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Healthy towns share £30m

11th November 2008

The government has launched a £30 million programme to create nine "healthy towns" as part of plans to target obesity.

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Middlesbrough, Manchester, Sheffield, Tower Hamlets in London, Dudley, Halifax, Thetford in Norfolk, Tewkesbury and Portsmouth will each receive a portion of the money.

The money will be used to encourage people to walk, cycle, eat healthily and improve green areas.

The initiative is part of the government's Change4Life campaign, which is a drive to improve the health and fitness levels of the population.

Health Secretary Alan Johnson said: "Obesity is the biggest health challenge we face."

He added that the healthy towns "must promote healthy living. Each town has come up with innovative ways - such as a loyalty schemes or cycling projects - to help their residents to be more active."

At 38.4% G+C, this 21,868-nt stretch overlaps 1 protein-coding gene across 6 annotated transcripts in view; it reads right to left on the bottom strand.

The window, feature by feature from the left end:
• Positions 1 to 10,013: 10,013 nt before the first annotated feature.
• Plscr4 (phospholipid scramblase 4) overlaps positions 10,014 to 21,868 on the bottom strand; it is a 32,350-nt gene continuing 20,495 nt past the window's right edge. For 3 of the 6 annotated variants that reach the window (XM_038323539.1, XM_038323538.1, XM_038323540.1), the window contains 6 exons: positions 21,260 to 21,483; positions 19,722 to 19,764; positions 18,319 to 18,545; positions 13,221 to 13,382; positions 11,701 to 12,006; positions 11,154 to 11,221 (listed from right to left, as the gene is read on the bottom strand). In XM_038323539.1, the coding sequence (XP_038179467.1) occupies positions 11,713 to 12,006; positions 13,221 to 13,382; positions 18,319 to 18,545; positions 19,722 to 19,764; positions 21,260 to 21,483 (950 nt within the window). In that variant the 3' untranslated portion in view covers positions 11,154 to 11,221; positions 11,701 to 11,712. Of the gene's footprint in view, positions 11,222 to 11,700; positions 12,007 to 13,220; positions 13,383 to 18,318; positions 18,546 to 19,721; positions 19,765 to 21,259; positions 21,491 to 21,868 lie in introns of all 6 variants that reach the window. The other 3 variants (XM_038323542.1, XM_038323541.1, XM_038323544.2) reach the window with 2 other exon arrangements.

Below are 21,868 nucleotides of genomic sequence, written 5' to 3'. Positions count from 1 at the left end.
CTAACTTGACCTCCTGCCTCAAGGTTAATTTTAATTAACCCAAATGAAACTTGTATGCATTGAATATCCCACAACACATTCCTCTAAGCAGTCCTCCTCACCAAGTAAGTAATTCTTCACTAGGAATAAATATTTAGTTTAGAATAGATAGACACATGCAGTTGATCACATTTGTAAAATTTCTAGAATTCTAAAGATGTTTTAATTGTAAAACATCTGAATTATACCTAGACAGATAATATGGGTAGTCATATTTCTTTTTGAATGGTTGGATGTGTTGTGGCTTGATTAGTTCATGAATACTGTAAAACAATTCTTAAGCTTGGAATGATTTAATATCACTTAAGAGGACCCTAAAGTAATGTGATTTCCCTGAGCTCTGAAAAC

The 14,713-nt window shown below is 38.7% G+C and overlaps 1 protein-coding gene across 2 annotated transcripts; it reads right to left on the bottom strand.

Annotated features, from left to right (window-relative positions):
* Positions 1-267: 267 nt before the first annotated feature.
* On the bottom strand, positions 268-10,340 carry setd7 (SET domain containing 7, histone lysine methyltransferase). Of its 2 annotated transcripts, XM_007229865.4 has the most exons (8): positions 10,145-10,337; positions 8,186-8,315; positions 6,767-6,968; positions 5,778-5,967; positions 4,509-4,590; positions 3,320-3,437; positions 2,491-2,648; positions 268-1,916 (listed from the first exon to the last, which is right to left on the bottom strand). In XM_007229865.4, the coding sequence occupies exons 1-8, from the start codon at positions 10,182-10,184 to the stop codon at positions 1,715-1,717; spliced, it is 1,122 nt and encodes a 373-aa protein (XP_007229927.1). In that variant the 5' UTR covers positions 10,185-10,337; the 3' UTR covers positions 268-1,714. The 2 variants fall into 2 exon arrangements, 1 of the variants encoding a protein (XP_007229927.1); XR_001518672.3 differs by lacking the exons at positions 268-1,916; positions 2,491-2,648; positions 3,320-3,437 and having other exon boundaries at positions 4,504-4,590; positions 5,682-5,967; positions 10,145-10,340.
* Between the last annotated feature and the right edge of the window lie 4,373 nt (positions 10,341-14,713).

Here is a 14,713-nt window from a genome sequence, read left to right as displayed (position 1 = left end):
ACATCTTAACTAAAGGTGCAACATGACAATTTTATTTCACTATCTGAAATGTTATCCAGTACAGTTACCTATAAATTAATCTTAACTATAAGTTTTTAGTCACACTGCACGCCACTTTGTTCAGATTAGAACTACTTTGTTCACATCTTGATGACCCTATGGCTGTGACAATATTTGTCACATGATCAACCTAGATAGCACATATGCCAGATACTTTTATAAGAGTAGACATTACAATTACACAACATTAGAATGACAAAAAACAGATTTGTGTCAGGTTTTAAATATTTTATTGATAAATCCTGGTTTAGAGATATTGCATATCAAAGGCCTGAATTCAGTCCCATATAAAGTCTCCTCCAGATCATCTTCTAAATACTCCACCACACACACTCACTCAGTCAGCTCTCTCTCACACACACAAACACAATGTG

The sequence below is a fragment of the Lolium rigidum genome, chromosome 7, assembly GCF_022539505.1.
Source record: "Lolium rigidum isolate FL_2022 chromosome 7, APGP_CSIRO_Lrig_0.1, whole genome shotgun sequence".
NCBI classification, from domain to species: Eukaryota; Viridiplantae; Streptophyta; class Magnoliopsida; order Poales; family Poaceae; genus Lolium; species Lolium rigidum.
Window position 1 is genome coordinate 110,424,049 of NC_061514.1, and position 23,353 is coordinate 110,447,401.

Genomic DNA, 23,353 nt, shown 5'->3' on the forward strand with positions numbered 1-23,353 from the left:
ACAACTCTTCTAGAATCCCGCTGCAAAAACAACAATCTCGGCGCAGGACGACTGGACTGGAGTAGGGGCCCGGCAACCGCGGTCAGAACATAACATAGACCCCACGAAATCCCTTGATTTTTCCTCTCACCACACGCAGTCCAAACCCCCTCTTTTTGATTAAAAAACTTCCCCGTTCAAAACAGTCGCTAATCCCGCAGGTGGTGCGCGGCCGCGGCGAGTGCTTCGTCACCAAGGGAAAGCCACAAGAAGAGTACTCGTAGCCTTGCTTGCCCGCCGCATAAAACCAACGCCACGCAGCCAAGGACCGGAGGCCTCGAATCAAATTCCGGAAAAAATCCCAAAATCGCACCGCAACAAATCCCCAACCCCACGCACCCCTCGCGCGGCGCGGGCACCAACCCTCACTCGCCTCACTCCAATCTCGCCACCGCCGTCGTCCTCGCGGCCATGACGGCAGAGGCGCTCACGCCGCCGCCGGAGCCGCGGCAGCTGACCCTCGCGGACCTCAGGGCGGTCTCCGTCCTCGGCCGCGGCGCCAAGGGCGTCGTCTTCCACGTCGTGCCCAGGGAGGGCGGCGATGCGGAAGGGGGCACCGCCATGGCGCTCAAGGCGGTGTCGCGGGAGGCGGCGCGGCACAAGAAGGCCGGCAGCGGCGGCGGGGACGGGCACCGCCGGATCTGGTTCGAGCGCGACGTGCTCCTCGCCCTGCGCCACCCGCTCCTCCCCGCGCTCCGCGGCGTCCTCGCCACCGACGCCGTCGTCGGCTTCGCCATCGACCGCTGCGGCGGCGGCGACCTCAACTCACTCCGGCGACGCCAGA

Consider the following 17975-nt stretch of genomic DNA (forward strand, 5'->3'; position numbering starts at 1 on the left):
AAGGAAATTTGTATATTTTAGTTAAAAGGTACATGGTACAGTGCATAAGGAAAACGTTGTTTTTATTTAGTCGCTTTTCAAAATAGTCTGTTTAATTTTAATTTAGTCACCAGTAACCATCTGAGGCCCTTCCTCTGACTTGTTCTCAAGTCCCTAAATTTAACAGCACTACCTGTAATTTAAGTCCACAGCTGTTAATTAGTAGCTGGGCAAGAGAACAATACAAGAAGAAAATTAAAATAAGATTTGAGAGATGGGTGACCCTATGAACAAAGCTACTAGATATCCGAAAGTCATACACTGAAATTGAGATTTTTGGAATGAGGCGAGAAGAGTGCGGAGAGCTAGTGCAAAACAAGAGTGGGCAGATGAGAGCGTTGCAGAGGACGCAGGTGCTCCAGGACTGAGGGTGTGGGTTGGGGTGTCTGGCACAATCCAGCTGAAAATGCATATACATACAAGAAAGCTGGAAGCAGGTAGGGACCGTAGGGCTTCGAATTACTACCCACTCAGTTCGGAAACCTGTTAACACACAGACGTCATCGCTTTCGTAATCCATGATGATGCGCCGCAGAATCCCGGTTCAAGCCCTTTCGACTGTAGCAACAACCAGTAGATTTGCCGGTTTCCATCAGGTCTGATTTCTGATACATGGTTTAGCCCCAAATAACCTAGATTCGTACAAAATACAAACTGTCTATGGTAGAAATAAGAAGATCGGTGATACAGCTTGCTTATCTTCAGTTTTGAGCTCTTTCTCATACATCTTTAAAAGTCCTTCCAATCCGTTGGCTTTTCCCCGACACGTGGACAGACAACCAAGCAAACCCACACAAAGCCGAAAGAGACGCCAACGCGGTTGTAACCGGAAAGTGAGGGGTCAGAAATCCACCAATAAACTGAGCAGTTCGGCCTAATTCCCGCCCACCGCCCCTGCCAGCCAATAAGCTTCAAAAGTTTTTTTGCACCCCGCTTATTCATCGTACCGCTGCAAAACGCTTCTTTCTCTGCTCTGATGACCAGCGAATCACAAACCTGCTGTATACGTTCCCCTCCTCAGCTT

"Healthy towns is just the start. Our aim is to create a healthy England."

One of the projects is Points4Life in Manchester, where people can take part in a reward scheme if they exercise. Halifax are trying out a grow-you-own fruit and vegetable scheme, while Portsmouth will put up signs to aid people taking exercise to "time their progress".

London's Tower Hamlets will start an award scheme to promote the health ratings of food outlets and eating places.

Stastics have shown increasing levels of obesity in the UK. Almost a quarter of the adult population and a fifth of children are obese.

 

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